Oregon Biochar produces a high-quality, high-carbon and high surface area biochar (Rogue Biochar) from local forestry biomass available in the NorthWest USA. Our production facility, which has been operational for over 30 years, is a carbon-neutral biomass plant located in Jackson County, Oregon. Our feedstocks include low-value biomasses recovered from farms and orchards, woody biomass and burnt material from forest fires as well as secondary and tertiary wood residues from the region.
Our biochar has an 83% fixed carbon content and a 0.08 H/C and 0.05 O/C molar ratios as well as a high surface area allowing it to compete and displace fossil and unsustainably produced activated carbons in key application such as water filtration. About 80% of our production is sold in agriculture, where its soil water and nutrient retention, structure and microbial benefits provide farmers with an added-value solution to diverse issues, such as low-water availability, drought, nutrient run-off, poor soil and compaction. About 15% of our production is used in stormwater management applications, preventing nutrient and pollutant run offs to water bodies, while the rest is applied in industrial water filtration for AC replacement.
Oregon Biochar’s goal is to drawdown carbon, mitigate climate change, decrease water pollution and regenerate severely degraded lands. But we can’t do it alone. Part of the solution, our solution, to these complex goals is biochar.
Examples of usage
- Our biochar is used in regenerative agriculture as a fertilizer carrier and slow-release agent that allows a reduction in fertilizer usage and as a soil amendment to enhance soil health
- It is also used in soil remediation and stormwater management where it intercept contaminants and run-offs
- Additionally, it can replace some activated carbons in water treatment systems
- Our production generates a valuable product from fire hazard biomass and forest fire burnt wood. By taking on such biomass to make biochar, we can effectively contribute to move forest fire fuel away from critical zones therefore decreasing the fire risk in our region.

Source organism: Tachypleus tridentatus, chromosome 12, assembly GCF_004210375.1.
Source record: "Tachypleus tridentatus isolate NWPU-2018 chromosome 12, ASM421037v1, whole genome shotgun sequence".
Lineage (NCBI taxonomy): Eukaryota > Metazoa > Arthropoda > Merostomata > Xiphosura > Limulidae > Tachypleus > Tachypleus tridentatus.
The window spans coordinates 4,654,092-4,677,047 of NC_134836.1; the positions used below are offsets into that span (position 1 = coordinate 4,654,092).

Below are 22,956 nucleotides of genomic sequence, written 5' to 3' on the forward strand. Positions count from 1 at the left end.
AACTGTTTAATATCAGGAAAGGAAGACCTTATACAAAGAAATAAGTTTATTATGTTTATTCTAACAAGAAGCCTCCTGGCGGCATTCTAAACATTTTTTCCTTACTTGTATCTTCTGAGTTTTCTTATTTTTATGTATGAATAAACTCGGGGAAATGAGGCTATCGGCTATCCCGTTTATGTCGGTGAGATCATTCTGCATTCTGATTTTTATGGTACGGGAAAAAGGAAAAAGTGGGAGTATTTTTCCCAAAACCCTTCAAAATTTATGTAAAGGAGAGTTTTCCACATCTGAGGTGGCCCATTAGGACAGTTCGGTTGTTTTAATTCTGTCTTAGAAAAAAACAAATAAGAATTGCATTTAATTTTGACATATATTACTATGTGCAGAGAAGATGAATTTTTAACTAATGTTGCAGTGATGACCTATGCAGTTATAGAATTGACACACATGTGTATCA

- The use of biochar in soils increases of water holding capacities of soils, especially in arid climates and regions affected by droughts in the NorthWest USA. It also increase the nutrient holding capacity of soils and allows for a reduction of external fertilizer use. Our biochar can replace part of the peat and 100% of vermiculite used in potting soils.
- The displacement of polluting products like fossil activated carbon, mined fertilizers and other unsustainably produced amendments indirectly decreases the amount of energy utilized and the GHG emitted during the mining and production of these products.
- We provide high-quality employment in the green sector at our plant and indirectly through our providers and customers.
Economic acceleration impact
- With the revenue from CORCs, our first goal is to make our biochar more accessible to various markets and types of buyers. We intend to leverage CORCs to decrease our biochar prices and increase the usage of biochar in agricultural applications that could historically not afford biochar.
- Our second goal is to update some equipments causing bottleneck in our production and increase our capacity to produce high quality powdered biochar for usages in degraded land remediation and agriculture.
- Our third and long-term goal is to purchase and retrofit an additional 6 plants across the US to produce more biochar, sequester more carbon, provide more green jobs and decrease the carbon-intensity of the agricultural sector.
All of these goals share a common purpose: Rolling out more biochar, growing the industry and sequestering more carbon in North American ground.
Oregon Biochar Solutions
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Oregon Biochar Solutions
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